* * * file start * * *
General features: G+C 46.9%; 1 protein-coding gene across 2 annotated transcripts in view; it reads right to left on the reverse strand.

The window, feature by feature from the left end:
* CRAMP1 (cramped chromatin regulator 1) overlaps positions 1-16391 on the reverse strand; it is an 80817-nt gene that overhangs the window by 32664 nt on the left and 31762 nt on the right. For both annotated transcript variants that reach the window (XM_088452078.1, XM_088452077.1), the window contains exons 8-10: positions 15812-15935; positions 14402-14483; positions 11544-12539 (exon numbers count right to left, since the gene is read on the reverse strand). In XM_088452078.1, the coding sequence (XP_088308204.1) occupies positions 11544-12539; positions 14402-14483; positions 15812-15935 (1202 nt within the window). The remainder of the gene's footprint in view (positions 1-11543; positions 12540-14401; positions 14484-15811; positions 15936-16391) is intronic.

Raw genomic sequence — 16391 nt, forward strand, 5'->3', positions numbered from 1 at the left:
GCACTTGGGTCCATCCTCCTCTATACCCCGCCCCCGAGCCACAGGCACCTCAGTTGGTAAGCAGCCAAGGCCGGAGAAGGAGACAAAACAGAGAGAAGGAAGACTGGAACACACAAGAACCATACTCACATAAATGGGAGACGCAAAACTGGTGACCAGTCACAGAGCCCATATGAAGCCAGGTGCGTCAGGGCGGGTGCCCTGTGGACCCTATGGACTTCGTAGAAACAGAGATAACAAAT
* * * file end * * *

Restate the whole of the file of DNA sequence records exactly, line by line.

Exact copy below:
General features: G+C 46.9%; 1 protein-coding gene across 2 annotated transcripts in view; it reads right to left on the reverse strand.

The window, feature by feature from the left end:
* CRAMP1 (cramped chromatin regulator 1) overlaps positions 1-16391 on the reverse strand; it is an 80817-nt gene that overhangs the window by 32664 nt on the left and 31762 nt on the right. For both annotated transcript variants that reach the window (XM_088452078.1, XM_088452077.1), the window contains exons 8-10: positions 15812-15935; positions 14402-14483; positions 11544-12539 (exon numbers count right to left, since the gene is read on the reverse strand). In XM_088452078.1, the coding sequence (XP_088308204.1) occupies positions 11544-12539; positions 14402-14483; positions 15812-15935 (1202 nt within the window). The remainder of the gene's footprint in view (positions 1-11543; positions 12540-14401; positions 14484-15811; positions 15936-16391) is intronic.

Raw genomic sequence — 16391 nt, forward strand, 5'->3', positions numbered from 1 at the left:
GCACTTGGGTCCATCCTCCTCTATACCCCGCCCCCGAGCCACAGGCACCTCAGTTGGTAAGCAGCCAAGGCCGGAGAAGGAGACAAAACAGAGAGAAGGAAGACTGGAACACACAAGAACCATACTCACATAAATGGGAGACGCAAAACTGGTGACCAGTCACAGAGCCCATATGAAGCCAGGTGCGTCAGGGCGGGTGCCCTGTGGACCCTATGGACTTCGTAGAAACAGAGATAACAAAT